Patient use of electronic communication (telephone, email, web)
Home telemonitoring did not improve blood pressure or blood glucose control in diabetes patients with out-of-range values.
An electronic system allows physicians at two health clinics to easily refer patients who use tobacco to a quitline and subsequently monitor their progress, leading to more clinician referrals to the quitline and enhanced access to cessation services for patients.
A county health department's sexually transmitted disease awareness campaign targeting young minority women offers a free home test kit and improves access to testing and treatment, especially among African Americans and Latinas.
An integrated electronic system for scheduling elective surgical procedures and obtaining informed consent eliminates delays and other problems due to incomplete or missing consent forms, illegible handwriting, and missing equipment.
Daily automated text messages combined with nurse followup improved self-management behaviors among patients with diabetes, leading to significant improvements in glycemic control, fewer doctor visits, lower costs, and high patient satisfaction.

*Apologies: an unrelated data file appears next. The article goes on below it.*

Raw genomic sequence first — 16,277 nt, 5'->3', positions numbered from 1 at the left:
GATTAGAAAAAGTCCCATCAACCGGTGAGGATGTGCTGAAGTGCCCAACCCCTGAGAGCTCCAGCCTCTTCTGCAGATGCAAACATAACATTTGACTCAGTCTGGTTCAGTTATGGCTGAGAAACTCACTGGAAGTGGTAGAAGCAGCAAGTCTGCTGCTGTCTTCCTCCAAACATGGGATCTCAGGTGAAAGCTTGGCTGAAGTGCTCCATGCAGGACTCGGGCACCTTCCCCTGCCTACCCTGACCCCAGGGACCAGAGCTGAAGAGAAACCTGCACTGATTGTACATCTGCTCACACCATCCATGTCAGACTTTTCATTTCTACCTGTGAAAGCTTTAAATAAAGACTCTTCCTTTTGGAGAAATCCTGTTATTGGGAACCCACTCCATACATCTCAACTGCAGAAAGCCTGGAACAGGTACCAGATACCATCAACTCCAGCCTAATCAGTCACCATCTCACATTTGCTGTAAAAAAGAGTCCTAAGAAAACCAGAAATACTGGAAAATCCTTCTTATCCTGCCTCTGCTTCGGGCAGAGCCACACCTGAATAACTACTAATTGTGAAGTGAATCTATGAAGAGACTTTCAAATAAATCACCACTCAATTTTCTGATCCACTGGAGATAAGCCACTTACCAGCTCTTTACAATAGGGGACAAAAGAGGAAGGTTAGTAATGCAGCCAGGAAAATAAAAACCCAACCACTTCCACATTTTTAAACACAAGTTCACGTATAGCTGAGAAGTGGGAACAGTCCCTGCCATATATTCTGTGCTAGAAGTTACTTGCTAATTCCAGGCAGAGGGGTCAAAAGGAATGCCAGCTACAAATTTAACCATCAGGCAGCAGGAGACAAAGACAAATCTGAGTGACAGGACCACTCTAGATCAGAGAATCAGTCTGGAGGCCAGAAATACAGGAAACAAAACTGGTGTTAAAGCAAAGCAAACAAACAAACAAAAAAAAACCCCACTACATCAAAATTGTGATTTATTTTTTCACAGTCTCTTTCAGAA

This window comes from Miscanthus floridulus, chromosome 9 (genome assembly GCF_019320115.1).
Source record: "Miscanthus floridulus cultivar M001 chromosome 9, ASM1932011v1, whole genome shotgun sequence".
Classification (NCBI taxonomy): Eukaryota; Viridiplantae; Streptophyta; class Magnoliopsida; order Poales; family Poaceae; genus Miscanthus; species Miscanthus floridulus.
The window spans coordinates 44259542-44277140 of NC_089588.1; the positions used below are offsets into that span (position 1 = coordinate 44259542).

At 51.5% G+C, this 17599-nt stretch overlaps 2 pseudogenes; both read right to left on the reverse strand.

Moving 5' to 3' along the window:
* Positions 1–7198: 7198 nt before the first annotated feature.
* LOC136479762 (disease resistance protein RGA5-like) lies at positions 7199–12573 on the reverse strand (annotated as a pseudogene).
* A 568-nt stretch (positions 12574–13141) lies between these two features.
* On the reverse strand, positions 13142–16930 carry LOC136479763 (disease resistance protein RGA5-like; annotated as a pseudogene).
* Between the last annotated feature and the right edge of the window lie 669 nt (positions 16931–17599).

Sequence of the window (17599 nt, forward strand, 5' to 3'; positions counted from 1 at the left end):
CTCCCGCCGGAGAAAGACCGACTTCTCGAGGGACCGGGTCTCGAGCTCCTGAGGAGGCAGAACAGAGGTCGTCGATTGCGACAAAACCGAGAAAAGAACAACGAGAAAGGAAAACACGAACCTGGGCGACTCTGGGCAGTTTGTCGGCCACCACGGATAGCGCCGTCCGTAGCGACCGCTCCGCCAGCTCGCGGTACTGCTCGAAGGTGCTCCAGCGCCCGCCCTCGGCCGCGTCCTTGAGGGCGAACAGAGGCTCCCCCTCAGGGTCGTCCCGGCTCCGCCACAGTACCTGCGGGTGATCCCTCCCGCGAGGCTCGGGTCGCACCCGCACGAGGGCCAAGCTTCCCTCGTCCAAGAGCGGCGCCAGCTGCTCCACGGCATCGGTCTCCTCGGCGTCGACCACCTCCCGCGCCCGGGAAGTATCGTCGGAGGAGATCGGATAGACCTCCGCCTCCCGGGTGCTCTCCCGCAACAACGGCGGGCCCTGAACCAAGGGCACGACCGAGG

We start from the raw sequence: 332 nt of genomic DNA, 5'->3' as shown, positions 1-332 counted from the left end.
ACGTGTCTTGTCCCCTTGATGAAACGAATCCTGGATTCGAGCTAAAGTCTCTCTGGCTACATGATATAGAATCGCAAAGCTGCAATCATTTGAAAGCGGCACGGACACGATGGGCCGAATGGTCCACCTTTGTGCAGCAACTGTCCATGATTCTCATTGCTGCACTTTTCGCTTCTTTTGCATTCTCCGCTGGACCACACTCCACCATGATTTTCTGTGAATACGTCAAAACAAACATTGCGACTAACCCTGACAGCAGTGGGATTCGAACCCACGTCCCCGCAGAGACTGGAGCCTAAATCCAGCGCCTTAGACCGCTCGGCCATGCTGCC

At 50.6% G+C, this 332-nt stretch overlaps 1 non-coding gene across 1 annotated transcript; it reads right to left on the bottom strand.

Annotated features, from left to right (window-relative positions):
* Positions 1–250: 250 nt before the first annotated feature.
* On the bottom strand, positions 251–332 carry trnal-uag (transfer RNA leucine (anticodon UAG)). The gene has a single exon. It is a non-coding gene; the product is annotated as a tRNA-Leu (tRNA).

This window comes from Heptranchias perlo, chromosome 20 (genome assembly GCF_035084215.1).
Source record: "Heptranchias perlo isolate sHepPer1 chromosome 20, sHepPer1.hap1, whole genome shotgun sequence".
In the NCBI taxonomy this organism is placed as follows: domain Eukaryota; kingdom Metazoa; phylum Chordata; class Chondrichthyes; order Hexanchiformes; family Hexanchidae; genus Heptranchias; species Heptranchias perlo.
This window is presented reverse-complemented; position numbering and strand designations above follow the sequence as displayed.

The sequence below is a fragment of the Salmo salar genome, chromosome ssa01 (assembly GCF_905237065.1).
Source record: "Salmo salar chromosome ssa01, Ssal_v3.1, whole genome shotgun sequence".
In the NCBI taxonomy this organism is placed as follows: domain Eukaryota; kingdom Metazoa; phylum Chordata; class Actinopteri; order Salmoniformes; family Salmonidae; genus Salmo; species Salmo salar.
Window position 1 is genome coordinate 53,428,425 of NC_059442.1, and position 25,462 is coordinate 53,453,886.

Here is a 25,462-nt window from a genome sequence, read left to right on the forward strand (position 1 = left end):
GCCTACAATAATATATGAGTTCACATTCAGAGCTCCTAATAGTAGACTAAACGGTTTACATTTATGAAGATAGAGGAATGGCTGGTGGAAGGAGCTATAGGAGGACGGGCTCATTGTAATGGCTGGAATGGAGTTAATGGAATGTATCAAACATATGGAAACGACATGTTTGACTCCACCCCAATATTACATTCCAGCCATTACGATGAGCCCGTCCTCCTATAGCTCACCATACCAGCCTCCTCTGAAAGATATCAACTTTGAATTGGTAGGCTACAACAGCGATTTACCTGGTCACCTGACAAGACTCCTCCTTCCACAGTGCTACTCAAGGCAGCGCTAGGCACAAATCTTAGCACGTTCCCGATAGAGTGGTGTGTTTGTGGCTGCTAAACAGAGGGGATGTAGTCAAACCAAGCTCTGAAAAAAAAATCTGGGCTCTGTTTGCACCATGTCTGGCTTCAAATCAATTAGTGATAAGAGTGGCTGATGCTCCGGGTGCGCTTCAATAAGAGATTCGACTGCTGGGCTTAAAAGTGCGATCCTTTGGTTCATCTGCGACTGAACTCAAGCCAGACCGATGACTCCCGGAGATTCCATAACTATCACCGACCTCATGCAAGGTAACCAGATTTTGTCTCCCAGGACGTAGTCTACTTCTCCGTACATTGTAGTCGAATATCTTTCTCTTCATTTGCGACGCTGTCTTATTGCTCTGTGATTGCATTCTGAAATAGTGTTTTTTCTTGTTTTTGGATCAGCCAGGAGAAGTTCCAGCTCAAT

Supported by mobile technology, trained health coaches and nurse care coordinators use home visits and telephone-based monitoring to identify and address declines in health status in recently discharged Medicare patients, leading to a significant reduction in readmissions and associated cost savings.
User-friendly, secure Web-based and mobile applications facilitate online visits with board-certified dermatologists, enhancing access to care for those with minor and serious skin conditions, increasing physician productivity, and generating high levels of patient satisfaction.
The State of Connecticut offers employees, retirees, and dependents significant financial incentives to access appropriate care and engage in their health, leading to high participation rates, more appropriate utilization of health care resources, better medication adherence, and slower growth in costs.
An online clinic enhances access to and reduces the costs of care for 40 minor health problems that can safely be handled without a face-to-face visit, generating significant time savings and positive feedback from patients, physicians, and payers.
A personal health record for hypertensive patients to monitor blood pressure and other health data had no impact on blood pressure control; health services utilization; and patient activation, empowerment, and satisfaction.